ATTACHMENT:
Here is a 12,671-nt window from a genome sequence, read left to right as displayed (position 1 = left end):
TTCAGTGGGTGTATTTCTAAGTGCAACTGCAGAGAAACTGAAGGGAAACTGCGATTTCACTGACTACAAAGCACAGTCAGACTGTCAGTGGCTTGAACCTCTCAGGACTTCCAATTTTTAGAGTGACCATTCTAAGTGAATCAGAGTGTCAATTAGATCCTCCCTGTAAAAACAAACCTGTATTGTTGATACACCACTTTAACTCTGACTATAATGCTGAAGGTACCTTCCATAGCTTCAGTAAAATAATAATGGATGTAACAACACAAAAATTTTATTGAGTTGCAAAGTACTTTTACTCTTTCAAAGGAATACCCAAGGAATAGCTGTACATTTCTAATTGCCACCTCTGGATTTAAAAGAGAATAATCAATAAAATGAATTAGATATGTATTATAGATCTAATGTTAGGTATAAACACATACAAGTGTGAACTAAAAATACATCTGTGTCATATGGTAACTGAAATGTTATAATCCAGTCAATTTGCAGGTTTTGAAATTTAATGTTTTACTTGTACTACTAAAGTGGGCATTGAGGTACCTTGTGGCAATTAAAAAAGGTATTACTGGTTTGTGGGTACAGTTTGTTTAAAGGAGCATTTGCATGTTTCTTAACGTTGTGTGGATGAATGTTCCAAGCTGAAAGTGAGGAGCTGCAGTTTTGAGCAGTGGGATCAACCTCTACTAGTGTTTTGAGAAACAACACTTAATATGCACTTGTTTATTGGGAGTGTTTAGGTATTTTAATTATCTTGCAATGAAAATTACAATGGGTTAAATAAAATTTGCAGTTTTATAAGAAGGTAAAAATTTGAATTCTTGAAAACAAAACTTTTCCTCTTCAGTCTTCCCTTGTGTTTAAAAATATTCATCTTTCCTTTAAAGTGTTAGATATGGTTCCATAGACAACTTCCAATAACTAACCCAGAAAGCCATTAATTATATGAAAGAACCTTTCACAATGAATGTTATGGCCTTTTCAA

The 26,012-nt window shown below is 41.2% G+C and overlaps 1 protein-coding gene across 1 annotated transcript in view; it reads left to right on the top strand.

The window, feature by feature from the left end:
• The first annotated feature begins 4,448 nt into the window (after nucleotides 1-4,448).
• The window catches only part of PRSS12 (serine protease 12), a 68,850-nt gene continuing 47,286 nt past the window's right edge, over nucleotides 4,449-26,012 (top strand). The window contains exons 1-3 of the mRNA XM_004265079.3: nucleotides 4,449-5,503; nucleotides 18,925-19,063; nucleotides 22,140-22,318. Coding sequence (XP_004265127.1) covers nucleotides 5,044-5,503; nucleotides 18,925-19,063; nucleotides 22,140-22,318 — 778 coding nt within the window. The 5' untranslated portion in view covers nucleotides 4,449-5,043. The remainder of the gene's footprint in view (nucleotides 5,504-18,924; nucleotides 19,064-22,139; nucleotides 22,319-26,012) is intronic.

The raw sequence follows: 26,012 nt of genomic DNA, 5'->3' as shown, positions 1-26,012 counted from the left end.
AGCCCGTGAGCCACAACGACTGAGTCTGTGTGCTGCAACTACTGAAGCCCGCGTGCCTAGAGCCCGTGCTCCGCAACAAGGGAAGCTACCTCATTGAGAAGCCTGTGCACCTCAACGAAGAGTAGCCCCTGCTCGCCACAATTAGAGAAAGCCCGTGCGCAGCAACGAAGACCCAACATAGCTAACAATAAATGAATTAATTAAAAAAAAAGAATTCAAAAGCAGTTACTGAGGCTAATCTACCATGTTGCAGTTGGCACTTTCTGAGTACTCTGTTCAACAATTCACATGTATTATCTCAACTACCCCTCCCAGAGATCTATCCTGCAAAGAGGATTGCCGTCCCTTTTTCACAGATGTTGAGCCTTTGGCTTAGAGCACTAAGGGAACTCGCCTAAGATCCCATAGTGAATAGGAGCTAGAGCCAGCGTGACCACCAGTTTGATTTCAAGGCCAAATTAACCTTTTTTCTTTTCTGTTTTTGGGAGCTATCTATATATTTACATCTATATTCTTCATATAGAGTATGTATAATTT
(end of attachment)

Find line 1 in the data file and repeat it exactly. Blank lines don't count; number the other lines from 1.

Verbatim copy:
Here is a 12,671-nt window from a genome sequence, read left to right as displayed (position 1 = left end):